Pandemic takes financial toll on Countryside Public Health in western Minnesota

Dealing with the pandemic is projected to cost Countryside Public Health $710,914 this year. State funds and other sources are helping, but the agency serving the five counties in the Upper Minnesota River Valley is asking for federal CARES Act funds from the counties to make up an expected $538,313.78 hole in its budget.


GRANITE FALLS — Responding to the COVID-19 pandemic is projected to cost Countryside Public Health $710,914.27 this year, Liz Auch, executive director, told the Yellow Medicine County Board of Commissioners on Tuesday.

She had updated the Swift County Board of Commissioners one week earlier on the toll of the pandemic.

Minnesota Department of Health and other funding sources will help offset $172,600.49 of the unexpected costs. It leaves the public health agency with a projected $538,313.78 hole in its budget.

Auch is asking the five counties served by the agency — Big Stone, Chippewa, Lac qui Parle, Swift and Yellow Medicine — to allocate Coronavirus Aid, Relief, and Economic Security Act funds to cover that COVID-19-caused shortfall.

Auch told the Swift County Commissioners that the federal CARES act clearly states the funds are intended “for a public health COVID response. You could not make it any more clear,” she said, a point she reiterated this week in Yellow Medicine County.


The commissioners in both counties have started discussions on how to allocate just over $1 million in federal CARES funds each has received. Based on a joint powers formula, Auch is asking the counties to contribute roughly 10 percent of their CARES funds toward Countryside Public Health’s unexpected costs.

The other option, she said, is for the agency to tap reserves and place much of the burden on taxpayers in the five counties through increases in their levies.

She emphasized that the help is needed for this year's budget. The agency does not know what its COVID-19-related costs will be in 2021, but right now it is estimating its costs at $60,000 a month.

Countryside Public Health has 30 staff members serving the five counties, and 28 of them have been handling COVID-19-related duties. Those duties include everything from contact tracing, assisting and providing essential services to those infected by the virus, providing public information via traditional and social media, assisting restaurants and other businesses in how to safely operate, and responding to hotline questions from the public.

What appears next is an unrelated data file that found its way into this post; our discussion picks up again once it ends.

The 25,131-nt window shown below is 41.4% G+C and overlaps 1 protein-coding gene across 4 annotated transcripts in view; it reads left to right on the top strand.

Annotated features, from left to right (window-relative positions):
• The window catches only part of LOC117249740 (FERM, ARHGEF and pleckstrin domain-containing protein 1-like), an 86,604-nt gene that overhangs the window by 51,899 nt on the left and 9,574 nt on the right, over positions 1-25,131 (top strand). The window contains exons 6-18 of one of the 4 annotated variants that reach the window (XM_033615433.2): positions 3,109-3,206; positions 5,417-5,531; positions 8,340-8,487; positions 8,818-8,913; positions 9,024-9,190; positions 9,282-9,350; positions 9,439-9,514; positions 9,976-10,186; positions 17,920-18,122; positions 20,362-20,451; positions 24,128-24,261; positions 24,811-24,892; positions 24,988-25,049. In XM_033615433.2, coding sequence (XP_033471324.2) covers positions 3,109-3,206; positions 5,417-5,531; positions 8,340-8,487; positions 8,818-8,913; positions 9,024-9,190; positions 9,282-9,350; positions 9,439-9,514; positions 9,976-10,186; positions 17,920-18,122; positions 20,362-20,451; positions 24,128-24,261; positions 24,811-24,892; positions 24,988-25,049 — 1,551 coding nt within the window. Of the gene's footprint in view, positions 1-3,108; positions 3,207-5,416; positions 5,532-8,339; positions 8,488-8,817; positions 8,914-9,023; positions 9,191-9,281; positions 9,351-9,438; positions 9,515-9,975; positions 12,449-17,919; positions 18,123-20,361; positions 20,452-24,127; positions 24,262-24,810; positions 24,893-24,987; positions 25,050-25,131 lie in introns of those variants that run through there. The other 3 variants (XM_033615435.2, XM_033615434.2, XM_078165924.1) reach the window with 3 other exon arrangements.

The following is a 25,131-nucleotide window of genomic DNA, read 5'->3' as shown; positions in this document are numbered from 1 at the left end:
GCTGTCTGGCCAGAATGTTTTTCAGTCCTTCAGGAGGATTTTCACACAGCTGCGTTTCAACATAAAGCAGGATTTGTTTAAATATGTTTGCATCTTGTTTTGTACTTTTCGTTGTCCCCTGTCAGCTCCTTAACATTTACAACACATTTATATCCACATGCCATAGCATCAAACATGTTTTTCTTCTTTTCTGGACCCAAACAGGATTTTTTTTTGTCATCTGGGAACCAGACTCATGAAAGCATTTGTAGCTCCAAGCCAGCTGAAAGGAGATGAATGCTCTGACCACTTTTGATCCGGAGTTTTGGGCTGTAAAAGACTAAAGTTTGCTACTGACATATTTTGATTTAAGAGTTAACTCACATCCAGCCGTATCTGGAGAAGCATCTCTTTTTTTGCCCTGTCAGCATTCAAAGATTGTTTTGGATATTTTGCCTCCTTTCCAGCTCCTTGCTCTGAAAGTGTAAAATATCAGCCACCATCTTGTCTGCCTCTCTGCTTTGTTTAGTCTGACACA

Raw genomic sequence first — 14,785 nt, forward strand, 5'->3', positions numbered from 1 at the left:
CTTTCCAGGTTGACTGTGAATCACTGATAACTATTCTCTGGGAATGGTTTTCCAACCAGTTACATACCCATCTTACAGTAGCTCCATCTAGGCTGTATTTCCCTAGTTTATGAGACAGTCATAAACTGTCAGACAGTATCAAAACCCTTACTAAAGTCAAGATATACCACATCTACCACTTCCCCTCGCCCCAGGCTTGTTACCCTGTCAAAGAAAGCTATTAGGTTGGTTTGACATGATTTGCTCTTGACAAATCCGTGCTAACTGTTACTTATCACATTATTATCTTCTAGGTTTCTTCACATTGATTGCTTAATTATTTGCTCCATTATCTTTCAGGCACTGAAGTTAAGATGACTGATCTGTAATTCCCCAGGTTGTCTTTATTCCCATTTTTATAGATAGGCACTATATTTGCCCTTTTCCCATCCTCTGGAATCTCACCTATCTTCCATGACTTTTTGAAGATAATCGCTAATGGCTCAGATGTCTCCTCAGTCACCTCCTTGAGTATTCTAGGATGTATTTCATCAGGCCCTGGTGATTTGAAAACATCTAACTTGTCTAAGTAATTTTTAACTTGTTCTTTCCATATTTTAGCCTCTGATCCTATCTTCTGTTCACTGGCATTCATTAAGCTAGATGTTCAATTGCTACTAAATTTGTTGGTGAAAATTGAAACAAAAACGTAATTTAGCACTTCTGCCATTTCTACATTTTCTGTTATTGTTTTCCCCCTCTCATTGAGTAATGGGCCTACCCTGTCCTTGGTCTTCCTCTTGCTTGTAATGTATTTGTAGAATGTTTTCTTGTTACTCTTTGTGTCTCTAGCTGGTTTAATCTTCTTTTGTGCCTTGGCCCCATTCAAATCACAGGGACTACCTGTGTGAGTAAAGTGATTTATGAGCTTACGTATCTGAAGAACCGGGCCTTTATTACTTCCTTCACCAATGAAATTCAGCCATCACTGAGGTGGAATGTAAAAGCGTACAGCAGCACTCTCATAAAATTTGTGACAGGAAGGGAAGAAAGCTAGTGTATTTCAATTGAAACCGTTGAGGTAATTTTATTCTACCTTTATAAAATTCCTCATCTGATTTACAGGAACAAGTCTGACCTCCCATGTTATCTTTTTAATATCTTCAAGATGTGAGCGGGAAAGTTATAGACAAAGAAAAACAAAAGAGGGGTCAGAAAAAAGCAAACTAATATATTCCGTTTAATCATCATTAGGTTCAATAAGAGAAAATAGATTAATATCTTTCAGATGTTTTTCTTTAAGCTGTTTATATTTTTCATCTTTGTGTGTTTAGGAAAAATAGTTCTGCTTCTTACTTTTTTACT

As of Tuesday, according to slides Auch presented about the agency's work in isolation and quarantine support, there have been 174 people in isolation after testing positive for the virus in the five counties. There have been 26 people monitored as suspected cases early in the pandemic when testing was lacking. The public health staff have also monitored six people in quarantine who were exposed to COVID-19 but not confirmed positive themselves.

Auch said Countryside keeps staff on duty or on call seven days a week. Its staff members contact infected persons within minutes of being informed by the Minnesota Department of Health of any new case. Staff will provide essential services to those infected and consequently quarantined, which can range from delivering prescriptions and foods to thermometers and “family care” packages with infection control materials.

The agency and the Minnesota Department of Health are responsible for contact tracing in the region. Staff have responded to 97 referrals from the Minnesota Department of Health, 98 from area health services and 11 from others. As of one week ago, the local agency has been responsible for contact tracing in 63 of the COVID-19 cases, or 44 percent of the total in the five counties.

Contact tracing can be difficult, but Auch said the fact that a local agency and local number appears on the phones of those being contacted is a plus. The agency has had an 86 percent success rate while attempting 1,346 contacts.


Still, the director pointed out that it can be difficult to reach those needing to be contacted. In one case, she told the Swift County Board of Commissioners that a staff member devoted nearly 12 hours to contact the members of one non-English speaking family. The agency relies on interpreters to assist.

Based on the contact tracing by Countryside staff, of the positive cases in the five counties, 26 percent have been persons of Hispanic ethnicity; 55 percent non-Hispanic; and 18 percent where the ethnicity is not known.

In the five counties, 30 percent of those infected with COVID-19 to date have been persons in the age range of 20 to 29 years, making this the largest age block of those infected, according to Auch. Females comprise 43 percent and males 52 percent of those infected to date.

The counties have been fortunate in not having experienced any large spikes or cases in long-term care facilities, she said.

Trend lines show the fastest rising curve of new cases is in Chippewa County, but Auch said Swift and Big Stone counties are recently showing upticks. While Lac qui Parle County has only six confirmed cases to date, Auch cautioned that the prevalence of the virus in the county is probably greater than the recorded number indicates.

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